How are the conferences shaping up? Which ones look like we thought and which ones look nothing like what we thought before the season? Here is a look at all 32 conferences as conference play beckons.

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A look around the country – February 24, 2013

by - Published February 24, 2013 in Columns
author_kasiecki

Among the 140 games played on Saturday were the last BracketBusters games, as the event is going away after this season. The event was a mixed bag in its time; great for many of the teams that got TV games, just okay for those who didn’t. It also meant a change to many teams’ conference schedules over the years since it meant one weekend off from conference play, but many teams were already mixing in a conference game or two in December before it starts in earnest in January.

Saturday had more than that, though. What stands out the most is that the SEC had four overtime games, including one that took three overtimes to settle and another that took four. The SEC may not be very good this year, but it’s certainly been competitive, and Saturday was indicative of that.

Some thoughts coming out of the games played on Saturday:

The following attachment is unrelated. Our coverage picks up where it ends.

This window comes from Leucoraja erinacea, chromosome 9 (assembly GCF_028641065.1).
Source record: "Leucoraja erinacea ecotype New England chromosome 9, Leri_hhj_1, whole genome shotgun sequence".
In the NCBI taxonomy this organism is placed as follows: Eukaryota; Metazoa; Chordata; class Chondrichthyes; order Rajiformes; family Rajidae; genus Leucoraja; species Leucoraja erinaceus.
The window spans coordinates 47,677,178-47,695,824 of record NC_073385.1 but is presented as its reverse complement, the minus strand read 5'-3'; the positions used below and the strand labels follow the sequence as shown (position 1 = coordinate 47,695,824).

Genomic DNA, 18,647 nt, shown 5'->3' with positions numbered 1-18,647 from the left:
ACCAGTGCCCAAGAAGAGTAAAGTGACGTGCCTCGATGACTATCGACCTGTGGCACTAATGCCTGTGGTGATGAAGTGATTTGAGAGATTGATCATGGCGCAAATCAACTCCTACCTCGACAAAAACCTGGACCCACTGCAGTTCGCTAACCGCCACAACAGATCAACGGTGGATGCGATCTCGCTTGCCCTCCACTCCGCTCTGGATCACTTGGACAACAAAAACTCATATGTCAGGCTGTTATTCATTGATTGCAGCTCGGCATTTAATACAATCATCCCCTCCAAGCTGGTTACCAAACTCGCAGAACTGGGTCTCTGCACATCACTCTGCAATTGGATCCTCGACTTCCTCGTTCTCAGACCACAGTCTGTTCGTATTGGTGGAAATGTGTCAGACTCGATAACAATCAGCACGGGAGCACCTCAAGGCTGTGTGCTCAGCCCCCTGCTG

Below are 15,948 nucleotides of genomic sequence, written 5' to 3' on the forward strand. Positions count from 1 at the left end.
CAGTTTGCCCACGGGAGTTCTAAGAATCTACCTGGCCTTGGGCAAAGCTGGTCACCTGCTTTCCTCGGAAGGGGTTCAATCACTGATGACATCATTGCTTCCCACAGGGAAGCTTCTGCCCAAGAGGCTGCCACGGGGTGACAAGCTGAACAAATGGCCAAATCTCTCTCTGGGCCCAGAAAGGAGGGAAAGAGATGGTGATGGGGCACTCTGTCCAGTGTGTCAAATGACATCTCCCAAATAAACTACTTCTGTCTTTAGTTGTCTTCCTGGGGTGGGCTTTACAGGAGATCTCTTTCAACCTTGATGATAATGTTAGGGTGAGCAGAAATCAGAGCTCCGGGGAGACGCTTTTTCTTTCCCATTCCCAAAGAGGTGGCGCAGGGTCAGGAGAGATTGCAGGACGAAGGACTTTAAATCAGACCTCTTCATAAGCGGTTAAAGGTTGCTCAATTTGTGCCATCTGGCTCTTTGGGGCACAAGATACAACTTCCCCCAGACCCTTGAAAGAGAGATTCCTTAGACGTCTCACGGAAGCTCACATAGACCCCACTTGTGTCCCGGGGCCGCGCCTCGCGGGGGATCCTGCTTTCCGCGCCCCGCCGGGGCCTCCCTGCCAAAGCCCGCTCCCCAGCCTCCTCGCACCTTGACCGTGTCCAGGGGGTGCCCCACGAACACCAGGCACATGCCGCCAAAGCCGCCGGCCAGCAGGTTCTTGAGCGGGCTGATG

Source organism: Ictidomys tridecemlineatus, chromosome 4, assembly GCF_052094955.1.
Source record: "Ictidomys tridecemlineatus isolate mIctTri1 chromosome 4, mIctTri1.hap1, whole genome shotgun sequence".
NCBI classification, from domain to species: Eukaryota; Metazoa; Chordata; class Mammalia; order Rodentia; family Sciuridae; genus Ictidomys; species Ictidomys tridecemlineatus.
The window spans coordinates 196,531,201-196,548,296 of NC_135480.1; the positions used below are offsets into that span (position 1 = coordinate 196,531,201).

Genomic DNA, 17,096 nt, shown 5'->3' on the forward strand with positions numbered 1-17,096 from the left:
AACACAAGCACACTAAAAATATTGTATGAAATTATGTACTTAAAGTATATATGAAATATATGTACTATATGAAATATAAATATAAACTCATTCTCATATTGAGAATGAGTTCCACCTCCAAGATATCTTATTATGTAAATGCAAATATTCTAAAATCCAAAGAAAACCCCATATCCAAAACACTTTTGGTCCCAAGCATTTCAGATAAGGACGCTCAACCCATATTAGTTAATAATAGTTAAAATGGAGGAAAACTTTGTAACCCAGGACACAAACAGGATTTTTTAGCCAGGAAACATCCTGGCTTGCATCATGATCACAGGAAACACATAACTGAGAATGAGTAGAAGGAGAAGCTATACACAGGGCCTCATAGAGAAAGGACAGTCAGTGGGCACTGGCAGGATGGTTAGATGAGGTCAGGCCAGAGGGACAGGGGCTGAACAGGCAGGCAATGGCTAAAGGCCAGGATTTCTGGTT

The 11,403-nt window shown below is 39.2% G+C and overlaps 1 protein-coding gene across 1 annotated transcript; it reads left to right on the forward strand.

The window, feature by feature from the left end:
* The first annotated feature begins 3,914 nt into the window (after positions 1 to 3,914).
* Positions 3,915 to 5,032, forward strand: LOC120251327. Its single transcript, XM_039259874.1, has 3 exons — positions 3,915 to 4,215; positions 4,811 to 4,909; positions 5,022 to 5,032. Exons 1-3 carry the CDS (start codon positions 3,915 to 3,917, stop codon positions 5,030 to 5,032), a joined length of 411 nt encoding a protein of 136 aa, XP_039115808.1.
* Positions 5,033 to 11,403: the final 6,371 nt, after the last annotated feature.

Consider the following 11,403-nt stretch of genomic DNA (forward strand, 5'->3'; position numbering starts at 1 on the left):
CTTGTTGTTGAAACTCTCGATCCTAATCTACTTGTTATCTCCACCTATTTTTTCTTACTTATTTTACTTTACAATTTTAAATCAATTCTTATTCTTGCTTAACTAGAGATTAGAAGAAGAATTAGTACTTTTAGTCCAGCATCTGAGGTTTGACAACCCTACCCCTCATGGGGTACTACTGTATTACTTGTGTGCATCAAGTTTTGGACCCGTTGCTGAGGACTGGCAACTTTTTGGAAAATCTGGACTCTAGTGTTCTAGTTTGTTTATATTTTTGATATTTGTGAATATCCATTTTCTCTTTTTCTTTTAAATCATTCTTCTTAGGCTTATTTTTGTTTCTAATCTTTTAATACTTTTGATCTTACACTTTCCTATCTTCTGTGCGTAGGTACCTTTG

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Trip to Yale leads to just the non-conference finish Florida needed

by - Published January 7, 2013 in Columns
florida

NEW HAVEN, Conn. – Florida had just the ending to their non-conference slate they needed on Sunday. They took care of business with a 79-58 blowout of Yale on Sunday in a rare visit to a mid-major school. The score tells the story for the game but doesn’t tell why it looks good for Florida going forward.

No one expected this game to turn into an upset. This isn’t one of James Jones’ best teams at Yale, and the last few minutes of the first half and the opening minutes of the second half, where the Gators scored the first 12 points and gave Yale fits with their press, ensured that the outcome of this one would not be in doubt. Yale didn’t mount much of a rally after that, although they were able to score a little more.